It’s a challenge in community theatre to find a full cast of strong singer/dancers, and somehow director/choreographer Tom Wyatt found them all. The players are are all so well cast that every voice uplifts the rich score, from Randi Seepersad’s smooth, flowing alto as Asaka to Tai Alexander’s power and fierce mezzo as Papa Ge. One of the highlights is how perfectly matched Josh Bowden’s (Daniel) vocals are with those of Nia Chavis (Ti Moune), a musical chemistry that makes them sound perfect for each other in a world that won’t allow it.
Nia Chavis is a star in every sense in this production. Her delivery of this writer’s favorite song, “Waiting for Life” is a masterwork of precision and emotional/vocal build that alone would make this show worth attending. Yet Chavis continues to impress throughout the evening, from her solo dance at Beauxhomme—made all the more poignant by Wyatt’s choice to stage it essentially in empty space, underscoring the scrutiny she faces at the hands of the well-to-do—to her fiery showdown with Alexander over Daniel’s life in “Forever Yours.”
Embracing the storytelling aesthetic, Wyatt’s staging is presentational and ensemble-driven. Most of the cast is on stage in one way or another throughout the show, with the watchful eyes of the god quartet, adoptive parents, and the ensemble of peasants or (literally) white-washed elites, witnessing Ti Moune’s journey. This allows subtle, interesting moments for the viewer. One cannot help but look to Alexander’s face when Damien Briscoe’s Ton Ton delivers a line about the gods “forgetting” or feeeling tense when Bowden’s Daniel rolls so far downstage that one fears he is going to fall into the open orchestra pit. Polished and energetic choreography is a constant, fueling celebrating songs such as “We Dance” and cautionary ones such as “Pray.”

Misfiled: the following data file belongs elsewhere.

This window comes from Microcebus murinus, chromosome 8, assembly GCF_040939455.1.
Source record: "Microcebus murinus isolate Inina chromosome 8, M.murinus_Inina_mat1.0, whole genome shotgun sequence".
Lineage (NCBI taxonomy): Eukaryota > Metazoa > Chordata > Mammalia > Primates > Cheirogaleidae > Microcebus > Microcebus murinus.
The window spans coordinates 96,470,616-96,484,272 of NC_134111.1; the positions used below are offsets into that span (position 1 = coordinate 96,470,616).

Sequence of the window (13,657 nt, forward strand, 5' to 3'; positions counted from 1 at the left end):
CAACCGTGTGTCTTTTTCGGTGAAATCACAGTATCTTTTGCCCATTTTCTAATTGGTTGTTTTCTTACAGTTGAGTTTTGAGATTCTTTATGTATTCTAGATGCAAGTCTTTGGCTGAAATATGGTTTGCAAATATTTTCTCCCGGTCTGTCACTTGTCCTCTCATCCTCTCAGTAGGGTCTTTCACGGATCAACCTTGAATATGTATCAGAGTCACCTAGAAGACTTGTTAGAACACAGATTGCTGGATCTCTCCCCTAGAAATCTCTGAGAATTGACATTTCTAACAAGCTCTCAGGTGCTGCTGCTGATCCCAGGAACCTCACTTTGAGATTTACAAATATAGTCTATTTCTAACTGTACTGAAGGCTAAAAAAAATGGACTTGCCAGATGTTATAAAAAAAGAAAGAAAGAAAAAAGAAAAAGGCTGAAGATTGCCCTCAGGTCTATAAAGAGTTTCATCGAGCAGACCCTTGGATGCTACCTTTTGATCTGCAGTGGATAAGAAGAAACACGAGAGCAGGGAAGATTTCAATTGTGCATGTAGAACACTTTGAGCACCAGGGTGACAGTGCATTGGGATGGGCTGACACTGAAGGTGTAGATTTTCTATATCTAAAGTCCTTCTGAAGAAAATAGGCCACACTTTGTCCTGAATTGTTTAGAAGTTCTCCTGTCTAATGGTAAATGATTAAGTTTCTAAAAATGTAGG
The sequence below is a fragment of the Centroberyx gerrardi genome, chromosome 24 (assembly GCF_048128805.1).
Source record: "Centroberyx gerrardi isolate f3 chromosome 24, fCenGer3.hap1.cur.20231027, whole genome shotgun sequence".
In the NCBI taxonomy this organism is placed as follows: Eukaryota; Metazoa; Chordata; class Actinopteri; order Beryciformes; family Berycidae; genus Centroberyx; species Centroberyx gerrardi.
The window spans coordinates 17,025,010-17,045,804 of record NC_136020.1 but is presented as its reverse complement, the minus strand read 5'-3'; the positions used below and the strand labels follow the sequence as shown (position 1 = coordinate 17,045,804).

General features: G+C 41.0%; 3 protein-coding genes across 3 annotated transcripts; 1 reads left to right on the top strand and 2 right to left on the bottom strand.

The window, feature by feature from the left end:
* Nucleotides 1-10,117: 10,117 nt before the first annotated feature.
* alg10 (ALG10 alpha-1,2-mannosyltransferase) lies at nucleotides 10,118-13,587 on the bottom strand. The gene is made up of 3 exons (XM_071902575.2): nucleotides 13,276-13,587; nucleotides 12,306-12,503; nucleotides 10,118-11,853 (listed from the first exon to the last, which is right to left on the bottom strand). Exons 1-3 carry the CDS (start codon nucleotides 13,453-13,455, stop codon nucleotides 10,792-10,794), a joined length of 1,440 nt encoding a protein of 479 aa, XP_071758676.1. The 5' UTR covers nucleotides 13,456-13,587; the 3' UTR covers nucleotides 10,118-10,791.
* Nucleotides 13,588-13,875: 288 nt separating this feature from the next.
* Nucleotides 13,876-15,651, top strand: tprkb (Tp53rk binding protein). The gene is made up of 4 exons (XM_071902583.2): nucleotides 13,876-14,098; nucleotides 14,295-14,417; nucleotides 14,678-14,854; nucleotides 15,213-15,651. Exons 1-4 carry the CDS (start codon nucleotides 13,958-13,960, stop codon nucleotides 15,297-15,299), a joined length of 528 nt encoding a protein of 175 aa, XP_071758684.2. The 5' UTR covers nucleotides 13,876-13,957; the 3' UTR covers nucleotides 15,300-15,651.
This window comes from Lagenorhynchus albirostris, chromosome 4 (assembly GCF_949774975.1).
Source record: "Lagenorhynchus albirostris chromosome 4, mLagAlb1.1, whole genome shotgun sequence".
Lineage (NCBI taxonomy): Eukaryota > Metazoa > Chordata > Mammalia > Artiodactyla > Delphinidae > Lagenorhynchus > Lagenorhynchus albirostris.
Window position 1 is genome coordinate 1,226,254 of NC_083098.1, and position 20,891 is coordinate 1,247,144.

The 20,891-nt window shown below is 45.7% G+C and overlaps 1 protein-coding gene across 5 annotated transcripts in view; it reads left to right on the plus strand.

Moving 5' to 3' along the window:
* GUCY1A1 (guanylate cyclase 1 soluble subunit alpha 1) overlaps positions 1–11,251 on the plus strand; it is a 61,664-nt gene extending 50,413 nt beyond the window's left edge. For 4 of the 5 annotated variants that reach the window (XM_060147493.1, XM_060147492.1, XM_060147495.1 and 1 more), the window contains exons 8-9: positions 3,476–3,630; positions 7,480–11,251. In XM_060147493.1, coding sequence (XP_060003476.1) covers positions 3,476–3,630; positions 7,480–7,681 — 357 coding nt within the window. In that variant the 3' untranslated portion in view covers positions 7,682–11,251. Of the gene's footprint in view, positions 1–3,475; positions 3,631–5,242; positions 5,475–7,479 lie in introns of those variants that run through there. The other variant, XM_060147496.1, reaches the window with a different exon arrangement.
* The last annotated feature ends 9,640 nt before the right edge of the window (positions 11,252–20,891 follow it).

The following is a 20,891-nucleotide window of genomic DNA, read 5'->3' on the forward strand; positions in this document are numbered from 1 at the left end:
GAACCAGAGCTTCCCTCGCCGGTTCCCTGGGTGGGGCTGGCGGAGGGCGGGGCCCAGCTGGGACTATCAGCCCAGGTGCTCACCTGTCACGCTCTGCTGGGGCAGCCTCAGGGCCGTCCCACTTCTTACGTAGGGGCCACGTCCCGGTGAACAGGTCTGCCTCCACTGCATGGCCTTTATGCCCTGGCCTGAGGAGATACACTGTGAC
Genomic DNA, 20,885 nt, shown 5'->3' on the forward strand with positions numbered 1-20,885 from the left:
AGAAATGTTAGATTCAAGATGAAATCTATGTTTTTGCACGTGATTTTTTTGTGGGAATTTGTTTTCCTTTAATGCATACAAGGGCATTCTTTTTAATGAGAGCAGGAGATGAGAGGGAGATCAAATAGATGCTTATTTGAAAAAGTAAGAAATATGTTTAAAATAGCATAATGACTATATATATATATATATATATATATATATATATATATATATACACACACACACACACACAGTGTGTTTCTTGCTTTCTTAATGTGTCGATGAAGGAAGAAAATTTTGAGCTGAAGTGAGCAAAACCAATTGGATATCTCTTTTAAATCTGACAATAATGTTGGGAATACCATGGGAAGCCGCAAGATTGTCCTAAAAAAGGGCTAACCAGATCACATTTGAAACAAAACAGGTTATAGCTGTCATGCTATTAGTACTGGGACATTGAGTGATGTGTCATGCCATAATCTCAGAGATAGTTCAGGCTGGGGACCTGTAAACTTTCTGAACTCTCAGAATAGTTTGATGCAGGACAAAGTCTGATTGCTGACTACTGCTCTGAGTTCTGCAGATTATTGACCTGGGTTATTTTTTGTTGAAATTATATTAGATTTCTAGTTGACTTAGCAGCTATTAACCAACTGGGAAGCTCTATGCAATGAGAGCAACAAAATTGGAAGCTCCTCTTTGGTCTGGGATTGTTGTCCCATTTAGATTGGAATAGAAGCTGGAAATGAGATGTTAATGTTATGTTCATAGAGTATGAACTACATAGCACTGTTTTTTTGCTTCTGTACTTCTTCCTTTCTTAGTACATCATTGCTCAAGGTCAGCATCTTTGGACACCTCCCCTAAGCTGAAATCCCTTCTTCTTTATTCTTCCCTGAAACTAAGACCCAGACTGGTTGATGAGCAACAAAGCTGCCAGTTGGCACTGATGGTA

Design is as lavish as is permitted in a show with so much group movement, but what is present fits the storytelling aesthetic well. The dual set designers, Sammy Jungwirth and Jason Randolph, achieve most locales with flats and scrims, silhouettes and cut-outs revealing storm effects, Caribbean canopies, and ballroom chandeliers. Three-dimensional units include the trees in which Ti Moune is originally found nesting high in the air during “One Small Girl,” or the gate that literally divides Ti Moune and Daniel during “The Wedding.”